Teenage Parties: Keeping Your Child Safe

There is no easy answer to the dilemma of teen parties. Teens believe that they are little adults, fully equipped to can handle any situation that comes along. Unfortunately they almost always over estimate their abilities to cope with new or difficult situations. From the teen's perspective, parties represent a short-vacation from parental control. But parents should remember that although teens do not like, or want, parental supervision--they need it--more than ever. Just as you held their hand while crossing the street when they were four, they need to know that your hand is still there when they are 16.

First and foremost a parent has the duty to protect their child from harm. What harm can occur at parties? The list is long but the big three are alcohol, drugs and sex.

Here are some tips to for protecting your child.

Call the parents who are hosting the party and introduce yourself if you don't already know them. In your own words inquire about the following:

* Who will be chaperoning the party?
* Will the chaperones be physically present where the party is taking place?
* Who will be attending? Will older teens or college kids be present?
* What activities are planned?
* What is their policy regarding alcohol or drug use?
* When is the party scheduled to start and end?
* Will guests be allowed to come and go from the party?
* What are the boundaries for the party? Are bedrooms and other secluded areas off limits?
* Anything else that concerns you.

If the party seems inadequately planned or lacks supervision, saying no to your child may be the best way to protect them. Saying no is very hard for many parents but sometimes love must be tough. Your teen may be angry or embarrassed but more importantly, they will be safe. You can soften the blow by offering alternatives such as having a friend over, going to a movie or by planning something special.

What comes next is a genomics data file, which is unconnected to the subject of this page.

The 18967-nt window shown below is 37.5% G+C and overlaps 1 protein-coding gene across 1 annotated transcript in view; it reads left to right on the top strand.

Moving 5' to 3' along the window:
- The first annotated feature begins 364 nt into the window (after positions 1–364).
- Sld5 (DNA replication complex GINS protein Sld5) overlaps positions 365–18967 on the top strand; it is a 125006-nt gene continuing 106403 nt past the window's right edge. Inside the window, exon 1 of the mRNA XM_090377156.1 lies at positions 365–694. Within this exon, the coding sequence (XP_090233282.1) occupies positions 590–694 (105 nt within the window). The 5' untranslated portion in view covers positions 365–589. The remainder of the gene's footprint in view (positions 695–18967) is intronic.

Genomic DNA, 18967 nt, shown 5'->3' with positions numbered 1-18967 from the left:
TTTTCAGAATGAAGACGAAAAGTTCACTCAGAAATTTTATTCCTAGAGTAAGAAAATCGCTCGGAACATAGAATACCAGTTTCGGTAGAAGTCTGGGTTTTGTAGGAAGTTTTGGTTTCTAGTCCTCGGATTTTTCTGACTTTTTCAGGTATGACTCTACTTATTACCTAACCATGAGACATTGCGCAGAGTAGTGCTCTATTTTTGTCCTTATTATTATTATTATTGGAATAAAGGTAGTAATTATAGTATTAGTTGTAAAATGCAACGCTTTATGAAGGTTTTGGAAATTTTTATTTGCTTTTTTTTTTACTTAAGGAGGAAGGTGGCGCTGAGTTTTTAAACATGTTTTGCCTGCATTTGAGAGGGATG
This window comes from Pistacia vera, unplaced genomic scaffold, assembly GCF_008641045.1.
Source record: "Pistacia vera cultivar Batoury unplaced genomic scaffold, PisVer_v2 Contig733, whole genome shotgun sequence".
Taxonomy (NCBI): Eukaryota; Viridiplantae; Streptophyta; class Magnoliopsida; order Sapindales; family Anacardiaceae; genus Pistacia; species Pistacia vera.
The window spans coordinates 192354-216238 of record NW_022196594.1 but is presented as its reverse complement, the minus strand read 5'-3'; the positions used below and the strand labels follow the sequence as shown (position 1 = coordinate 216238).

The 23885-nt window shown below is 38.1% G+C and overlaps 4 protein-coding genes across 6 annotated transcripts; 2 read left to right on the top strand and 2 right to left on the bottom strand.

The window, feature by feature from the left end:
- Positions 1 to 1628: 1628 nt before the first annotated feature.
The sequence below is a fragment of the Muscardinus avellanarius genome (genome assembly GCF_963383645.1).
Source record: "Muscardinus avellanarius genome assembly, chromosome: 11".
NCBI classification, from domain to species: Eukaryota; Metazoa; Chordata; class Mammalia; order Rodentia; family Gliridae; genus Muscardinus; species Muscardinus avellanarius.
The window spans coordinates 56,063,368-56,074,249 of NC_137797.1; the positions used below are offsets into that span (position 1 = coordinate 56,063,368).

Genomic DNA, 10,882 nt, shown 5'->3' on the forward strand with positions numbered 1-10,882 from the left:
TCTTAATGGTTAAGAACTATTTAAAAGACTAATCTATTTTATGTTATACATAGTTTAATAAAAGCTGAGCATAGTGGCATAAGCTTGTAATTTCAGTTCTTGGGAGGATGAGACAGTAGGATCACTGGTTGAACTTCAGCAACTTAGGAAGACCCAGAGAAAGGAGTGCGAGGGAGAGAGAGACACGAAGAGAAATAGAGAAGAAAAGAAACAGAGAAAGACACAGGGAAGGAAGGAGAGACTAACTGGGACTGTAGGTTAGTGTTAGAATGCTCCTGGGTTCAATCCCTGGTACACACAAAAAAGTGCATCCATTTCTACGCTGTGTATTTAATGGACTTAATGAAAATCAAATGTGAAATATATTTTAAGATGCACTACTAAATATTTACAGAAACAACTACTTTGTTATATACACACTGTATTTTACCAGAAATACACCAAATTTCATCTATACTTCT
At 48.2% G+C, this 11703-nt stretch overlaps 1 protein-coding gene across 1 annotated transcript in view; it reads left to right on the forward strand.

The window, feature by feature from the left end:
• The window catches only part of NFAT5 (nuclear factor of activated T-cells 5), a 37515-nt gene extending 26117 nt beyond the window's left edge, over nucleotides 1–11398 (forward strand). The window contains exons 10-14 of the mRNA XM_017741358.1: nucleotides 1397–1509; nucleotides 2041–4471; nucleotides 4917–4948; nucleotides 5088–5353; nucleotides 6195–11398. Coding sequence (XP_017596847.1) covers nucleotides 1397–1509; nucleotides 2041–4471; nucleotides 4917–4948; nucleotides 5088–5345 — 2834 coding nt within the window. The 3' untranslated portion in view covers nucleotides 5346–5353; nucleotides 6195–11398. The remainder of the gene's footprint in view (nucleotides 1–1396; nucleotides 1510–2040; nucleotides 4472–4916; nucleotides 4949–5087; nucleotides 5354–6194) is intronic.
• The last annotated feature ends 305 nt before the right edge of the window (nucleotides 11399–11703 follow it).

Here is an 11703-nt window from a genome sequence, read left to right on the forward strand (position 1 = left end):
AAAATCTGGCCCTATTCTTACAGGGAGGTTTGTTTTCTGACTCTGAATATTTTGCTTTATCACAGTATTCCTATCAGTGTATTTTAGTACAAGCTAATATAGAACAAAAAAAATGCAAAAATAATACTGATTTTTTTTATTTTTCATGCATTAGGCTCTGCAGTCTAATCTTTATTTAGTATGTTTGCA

If after talking with the parents you are leaning toward granting permission, sit down with your child and discuss the following issues:

* Your policy on drugs and alcohol and the consequences for violating this rule.
* They are not to leave the party until you, or your designate, picks them up. If they are driving they must call you before they leave.
* If anything occurs at the party that makes them feel uncomfortable such as the presence of drugs or alcohol, or older kids they can call you and arrange to leave with no questions asked.
* If, for some reason, they consume alcohol or drugs, or get into any kind of trouble, they call you and you will come and get them without a hassle. Remember, their safety is the first concern. You can deal with the consequences later.
* Anything else that concerns you.

Remember that being a parent isn't for cowards. Involved parents are still the best protection between children and a world that is increasingly dangerous.

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